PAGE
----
Perhaps the best element of MLB: The Show is its ability to get into the head of its player. The CPU A.I. is designed to toy with the player just as a pitcher would on the mound. A fastball here, a curveball there, and before you know it, you're watching your player walk back to the dugout empty handed.
Not all pitches were created equal, however. Kershaw's curve is unfair, Harvey's fastball is practically invisible and Sale's slider is just downright scary. With that in mind, what are the toughest pitches to hit in MLB: The Show 16?
1. The Changeup: If you're set up with a mid-90s fastball, the changeup can be almost impossible to hit. Anything down in the zone is hard to recognize and often unhittable even if you get a decent read on it. You will usually see more of this off-speed pitch late in games, as pitchers do their best to differentiate after the first time through the lineup.
The "Nastiest" Changeups: Cole Hamels, Dallas Keuchel, Jose Fernandez
2. The 12-6 Curvball: If a pitcher is spotting the curveball, you may as well throw in the towel. Similar to the changeup, anything down and out of the zone is going to be tough to hit unless you like rolling the ball back to the pitcher. The 12-6 is particularly difficult, given that there's no sweeping action to help pick it up. Often times, the pitch looks like a fastball because of the fast spin out of the pitcher's hand. Foul it off and move on, if at all possible.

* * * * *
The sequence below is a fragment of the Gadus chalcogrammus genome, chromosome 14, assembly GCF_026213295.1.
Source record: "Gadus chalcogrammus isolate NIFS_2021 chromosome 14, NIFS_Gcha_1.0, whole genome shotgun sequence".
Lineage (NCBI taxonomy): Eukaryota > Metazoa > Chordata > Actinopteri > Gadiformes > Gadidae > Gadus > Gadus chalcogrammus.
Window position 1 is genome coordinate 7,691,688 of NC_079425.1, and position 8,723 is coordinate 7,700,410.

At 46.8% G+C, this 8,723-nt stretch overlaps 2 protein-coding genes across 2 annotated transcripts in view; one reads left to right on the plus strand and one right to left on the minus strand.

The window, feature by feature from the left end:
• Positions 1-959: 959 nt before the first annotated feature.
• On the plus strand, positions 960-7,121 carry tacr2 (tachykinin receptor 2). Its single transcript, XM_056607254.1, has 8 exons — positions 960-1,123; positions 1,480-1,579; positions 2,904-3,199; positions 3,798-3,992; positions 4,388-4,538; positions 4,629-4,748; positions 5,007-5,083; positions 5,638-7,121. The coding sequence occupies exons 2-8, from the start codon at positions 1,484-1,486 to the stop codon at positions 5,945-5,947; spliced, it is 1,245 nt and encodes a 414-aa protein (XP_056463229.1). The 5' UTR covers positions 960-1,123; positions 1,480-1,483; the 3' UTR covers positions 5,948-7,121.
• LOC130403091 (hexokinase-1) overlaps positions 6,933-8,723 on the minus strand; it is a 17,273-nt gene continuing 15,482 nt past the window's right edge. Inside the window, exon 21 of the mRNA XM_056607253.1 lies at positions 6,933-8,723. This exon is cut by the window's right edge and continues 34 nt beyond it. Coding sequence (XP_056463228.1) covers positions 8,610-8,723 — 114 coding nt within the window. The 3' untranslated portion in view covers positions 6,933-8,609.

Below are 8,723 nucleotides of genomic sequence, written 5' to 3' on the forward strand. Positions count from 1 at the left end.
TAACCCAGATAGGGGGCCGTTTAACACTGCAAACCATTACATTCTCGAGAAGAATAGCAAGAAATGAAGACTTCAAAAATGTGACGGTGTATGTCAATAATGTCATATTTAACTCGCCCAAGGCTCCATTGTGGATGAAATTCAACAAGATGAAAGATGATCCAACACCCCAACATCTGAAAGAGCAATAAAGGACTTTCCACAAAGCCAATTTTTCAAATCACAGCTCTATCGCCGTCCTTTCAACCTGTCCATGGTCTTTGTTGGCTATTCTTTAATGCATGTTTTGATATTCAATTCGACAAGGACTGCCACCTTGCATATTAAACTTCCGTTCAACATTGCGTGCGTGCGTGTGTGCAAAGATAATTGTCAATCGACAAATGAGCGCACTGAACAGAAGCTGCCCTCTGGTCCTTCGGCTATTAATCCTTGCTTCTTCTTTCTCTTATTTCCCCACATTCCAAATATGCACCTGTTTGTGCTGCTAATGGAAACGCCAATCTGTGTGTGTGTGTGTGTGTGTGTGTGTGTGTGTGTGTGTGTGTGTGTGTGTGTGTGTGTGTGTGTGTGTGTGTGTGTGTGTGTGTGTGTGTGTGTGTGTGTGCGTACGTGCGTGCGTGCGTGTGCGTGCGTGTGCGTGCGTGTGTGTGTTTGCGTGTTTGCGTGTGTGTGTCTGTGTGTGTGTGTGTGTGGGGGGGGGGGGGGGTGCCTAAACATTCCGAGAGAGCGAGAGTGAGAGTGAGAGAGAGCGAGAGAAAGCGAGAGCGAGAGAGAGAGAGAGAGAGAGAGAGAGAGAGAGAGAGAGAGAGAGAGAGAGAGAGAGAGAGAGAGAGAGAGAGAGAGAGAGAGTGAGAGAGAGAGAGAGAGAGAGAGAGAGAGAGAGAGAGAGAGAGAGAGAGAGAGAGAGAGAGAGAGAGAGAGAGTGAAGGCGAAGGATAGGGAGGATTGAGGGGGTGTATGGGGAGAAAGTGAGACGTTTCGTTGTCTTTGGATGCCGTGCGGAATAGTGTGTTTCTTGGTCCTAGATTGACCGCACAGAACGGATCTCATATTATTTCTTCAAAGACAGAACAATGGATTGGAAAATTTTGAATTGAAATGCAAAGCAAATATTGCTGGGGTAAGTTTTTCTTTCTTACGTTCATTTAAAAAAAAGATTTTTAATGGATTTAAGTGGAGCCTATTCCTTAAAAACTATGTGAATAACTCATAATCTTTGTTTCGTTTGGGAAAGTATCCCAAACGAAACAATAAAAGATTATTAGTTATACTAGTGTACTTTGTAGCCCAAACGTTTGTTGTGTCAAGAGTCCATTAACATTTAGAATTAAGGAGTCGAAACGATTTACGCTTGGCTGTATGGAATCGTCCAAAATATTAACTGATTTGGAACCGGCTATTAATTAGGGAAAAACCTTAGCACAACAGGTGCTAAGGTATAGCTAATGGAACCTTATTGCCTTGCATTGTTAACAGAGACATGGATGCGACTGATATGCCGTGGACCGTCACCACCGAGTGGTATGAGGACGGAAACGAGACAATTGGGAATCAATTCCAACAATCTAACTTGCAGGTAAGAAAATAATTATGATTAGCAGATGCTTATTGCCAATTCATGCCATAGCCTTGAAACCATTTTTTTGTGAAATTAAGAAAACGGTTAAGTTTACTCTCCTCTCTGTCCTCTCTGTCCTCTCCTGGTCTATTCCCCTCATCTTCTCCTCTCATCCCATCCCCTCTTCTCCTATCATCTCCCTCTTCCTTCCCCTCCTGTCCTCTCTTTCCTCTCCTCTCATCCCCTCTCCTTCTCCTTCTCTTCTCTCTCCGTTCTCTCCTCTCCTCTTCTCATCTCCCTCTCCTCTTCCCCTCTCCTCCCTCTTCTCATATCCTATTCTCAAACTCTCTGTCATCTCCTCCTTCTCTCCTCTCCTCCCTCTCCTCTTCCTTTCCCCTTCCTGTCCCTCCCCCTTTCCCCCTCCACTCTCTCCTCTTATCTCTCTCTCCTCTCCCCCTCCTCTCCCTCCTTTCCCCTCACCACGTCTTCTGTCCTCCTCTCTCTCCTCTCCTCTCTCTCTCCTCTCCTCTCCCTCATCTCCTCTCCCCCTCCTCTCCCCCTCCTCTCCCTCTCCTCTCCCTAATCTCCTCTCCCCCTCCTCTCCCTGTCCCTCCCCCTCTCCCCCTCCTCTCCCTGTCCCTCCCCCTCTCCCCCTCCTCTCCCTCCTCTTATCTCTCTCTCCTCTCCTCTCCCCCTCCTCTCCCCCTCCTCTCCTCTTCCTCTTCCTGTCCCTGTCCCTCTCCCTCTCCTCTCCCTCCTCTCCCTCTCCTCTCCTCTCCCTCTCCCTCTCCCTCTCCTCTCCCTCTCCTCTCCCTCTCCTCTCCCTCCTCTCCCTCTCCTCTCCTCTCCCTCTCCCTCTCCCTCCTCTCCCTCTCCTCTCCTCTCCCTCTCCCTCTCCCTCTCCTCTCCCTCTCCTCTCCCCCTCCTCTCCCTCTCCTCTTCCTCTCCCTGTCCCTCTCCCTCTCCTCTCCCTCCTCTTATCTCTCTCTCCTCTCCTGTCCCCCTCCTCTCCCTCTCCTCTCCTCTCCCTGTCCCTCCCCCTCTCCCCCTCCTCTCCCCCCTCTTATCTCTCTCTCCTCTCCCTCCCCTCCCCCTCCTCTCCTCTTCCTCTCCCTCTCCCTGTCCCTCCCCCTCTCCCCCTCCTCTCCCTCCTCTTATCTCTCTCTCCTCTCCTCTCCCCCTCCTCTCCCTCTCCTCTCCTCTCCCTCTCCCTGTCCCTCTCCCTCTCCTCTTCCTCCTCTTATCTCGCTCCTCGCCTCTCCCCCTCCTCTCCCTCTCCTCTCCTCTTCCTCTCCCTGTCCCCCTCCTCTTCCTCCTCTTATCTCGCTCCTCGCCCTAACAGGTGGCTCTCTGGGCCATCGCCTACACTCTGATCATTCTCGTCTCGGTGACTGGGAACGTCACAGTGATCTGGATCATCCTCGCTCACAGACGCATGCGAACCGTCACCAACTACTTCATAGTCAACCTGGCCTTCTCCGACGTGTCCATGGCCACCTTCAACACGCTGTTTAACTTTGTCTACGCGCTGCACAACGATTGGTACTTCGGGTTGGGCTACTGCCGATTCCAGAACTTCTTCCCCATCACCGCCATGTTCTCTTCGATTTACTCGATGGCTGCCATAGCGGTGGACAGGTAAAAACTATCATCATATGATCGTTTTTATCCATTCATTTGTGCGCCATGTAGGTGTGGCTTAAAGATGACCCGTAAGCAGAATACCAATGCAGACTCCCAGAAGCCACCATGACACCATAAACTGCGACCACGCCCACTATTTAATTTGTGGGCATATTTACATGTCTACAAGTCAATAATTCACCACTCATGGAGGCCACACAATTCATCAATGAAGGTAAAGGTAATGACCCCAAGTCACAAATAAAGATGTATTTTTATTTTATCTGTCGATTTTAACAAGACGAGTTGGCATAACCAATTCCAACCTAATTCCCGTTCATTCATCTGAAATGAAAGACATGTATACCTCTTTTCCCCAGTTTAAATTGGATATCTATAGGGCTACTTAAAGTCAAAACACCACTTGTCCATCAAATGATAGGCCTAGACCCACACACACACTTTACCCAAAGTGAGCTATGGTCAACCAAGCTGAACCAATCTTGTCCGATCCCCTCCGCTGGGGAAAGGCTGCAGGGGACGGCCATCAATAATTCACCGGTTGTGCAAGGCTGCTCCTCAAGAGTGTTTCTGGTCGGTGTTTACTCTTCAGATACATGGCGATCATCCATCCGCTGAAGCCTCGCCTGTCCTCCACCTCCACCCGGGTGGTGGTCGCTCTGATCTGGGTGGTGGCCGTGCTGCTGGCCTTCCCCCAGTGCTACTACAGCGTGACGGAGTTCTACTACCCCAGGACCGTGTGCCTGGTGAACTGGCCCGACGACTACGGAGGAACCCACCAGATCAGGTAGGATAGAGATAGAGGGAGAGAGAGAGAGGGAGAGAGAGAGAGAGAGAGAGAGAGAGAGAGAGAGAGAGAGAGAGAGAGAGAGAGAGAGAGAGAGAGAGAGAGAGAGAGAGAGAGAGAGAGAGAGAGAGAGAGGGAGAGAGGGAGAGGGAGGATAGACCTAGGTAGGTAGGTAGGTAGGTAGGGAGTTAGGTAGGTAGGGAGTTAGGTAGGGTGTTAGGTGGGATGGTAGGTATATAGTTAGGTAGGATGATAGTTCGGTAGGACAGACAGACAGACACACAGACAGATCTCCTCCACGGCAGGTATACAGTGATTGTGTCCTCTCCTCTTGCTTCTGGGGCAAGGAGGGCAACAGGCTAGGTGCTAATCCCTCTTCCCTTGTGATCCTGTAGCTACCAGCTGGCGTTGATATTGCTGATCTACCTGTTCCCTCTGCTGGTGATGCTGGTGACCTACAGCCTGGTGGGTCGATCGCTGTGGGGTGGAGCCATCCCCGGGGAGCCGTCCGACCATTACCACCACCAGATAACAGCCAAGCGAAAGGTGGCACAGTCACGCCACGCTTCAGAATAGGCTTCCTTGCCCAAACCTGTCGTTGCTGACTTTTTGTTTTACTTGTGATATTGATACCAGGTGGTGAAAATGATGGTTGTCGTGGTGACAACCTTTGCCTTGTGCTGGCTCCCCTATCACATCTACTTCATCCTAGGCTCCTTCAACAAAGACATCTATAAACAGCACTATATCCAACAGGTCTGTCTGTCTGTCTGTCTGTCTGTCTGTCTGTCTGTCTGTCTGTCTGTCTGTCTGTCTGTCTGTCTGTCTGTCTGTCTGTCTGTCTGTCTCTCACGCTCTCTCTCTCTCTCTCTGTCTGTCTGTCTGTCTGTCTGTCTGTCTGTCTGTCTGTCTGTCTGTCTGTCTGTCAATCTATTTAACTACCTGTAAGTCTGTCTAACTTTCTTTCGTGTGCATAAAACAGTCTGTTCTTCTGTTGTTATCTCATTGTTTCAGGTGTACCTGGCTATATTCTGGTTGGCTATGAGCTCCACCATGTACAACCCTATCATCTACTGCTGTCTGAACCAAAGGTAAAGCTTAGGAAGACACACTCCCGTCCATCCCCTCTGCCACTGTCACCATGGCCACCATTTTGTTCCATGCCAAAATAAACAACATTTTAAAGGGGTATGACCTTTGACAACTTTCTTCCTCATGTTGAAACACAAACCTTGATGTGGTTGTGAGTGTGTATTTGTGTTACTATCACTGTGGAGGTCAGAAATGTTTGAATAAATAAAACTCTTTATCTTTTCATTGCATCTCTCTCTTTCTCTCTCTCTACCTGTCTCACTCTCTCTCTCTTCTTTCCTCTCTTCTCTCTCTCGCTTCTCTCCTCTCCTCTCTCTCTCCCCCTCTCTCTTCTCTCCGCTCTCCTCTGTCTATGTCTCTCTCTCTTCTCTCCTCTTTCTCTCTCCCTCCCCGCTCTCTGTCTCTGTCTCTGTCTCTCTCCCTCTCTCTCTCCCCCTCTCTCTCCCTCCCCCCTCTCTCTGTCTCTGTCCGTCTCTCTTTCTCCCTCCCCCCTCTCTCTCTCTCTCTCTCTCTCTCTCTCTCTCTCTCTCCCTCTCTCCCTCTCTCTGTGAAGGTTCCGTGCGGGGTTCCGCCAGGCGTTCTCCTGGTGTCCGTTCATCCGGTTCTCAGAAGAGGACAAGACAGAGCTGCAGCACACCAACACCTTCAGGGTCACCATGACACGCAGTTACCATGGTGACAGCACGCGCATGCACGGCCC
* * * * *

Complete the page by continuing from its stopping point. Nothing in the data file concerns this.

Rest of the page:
The "Nastiest" Curveballs: Clayton Kershaw, Jake Arrieta
3. The Slider: Let's be honest, if you don't often strike out to the slider tailing down and out of the zone, you're probably a baseball god. There is no pitch in baseball that will leave a batter hanging quite like the slider. It can come in many different forms (the backdoor, down and in, down, etc), all of which are perfect for the pitcher to ring up another strikeout.
The "Nastiest" Sliders: Chris Sale, Max Scherzer, Huston Street, Ken Giles
4. The Knuckleball: The knuckleball is the single-most confusing thing in all of sports. It starts out moving one direction, then moves another, then a few more twists and turns after that. Luckily, it has only been mastered by a rare few, and even then hardly for more than a season or two. A good knuckleball is the unicorn of baseball pitches: It seems neat when you first get a glance at it, but you'll probably want to run away when it starts getting closer. The knuckleball is easier to hit in this year's version of The Show, but it's still a dangerous pitch.
The "Nastiest" Knuckleballs: R.A. Dickey